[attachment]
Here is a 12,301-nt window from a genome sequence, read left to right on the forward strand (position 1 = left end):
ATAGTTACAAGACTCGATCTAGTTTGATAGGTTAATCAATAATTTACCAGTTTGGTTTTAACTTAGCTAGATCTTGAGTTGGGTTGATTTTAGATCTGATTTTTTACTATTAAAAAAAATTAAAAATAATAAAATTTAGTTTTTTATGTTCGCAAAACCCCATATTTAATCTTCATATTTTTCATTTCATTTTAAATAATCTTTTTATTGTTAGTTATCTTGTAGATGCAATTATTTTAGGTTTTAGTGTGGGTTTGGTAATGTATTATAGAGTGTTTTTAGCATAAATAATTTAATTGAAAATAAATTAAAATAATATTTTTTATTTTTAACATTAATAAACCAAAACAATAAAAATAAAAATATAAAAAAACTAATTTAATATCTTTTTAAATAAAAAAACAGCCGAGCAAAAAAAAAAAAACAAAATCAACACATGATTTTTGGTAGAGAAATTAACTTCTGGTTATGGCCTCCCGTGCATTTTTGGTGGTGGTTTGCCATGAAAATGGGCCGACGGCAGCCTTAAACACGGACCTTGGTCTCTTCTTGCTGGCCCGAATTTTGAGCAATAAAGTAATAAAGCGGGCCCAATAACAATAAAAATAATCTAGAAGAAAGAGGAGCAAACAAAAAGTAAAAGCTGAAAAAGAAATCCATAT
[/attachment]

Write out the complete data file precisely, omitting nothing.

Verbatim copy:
Here is a 12,301-nt window from a genome sequence, read left to right on the forward strand (position 1 = left end):
ATAGTTACAAGACTCGATCTAGTTTGATAGGTTAATCAATAATTTACCAGTTTGGTTTTAACTTAGCTAGATCTTGAGTTGGGTTGATTTTAGATCTGATTTTTTACTATTAAAAAAAATTAAAAATAATAAAATTTAGTTTTTTATGTTCGCAAAACCCCATATTTAATCTTCATATTTTTCATTTCATTTTAAATAATCTTTTTATTGTTAGTTATCTTGTAGATGCAATTATTTTAGGTTTTAGTGTGGGTTTGGTAATGTATTATAGAGTGTTTTTAGCATAAATAATTTAATTGAAAATAAATTAAAATAATATTTTTTATTTTTAACATTAATAAACCAAAACAATAAAAATAAAAATATAAAAAAACTAATTTAATATCTTTTTAAATAAAAAAACAGCCGAGCAAAAAAAAAAAAACAAAATCAACACATGATTTTTGGTAGAGAAATTAACTTCTGGTTATGGCCTCCCGTGCATTTTTGGTGGTGGTTTGCCATGAAAATGGGCCGACGGCAGCCTTAAACACGGACCTTGGTCTCTTCTTGCTGGCCCGAATTTTGAGCAATAAAGTAATAAAGCGGGCCCAATAACAATAAAAATAATCTAGAAGAAAGAGGAGCAAACAAAAAGTAAAAGCTGAAAAAGAAATCCATAT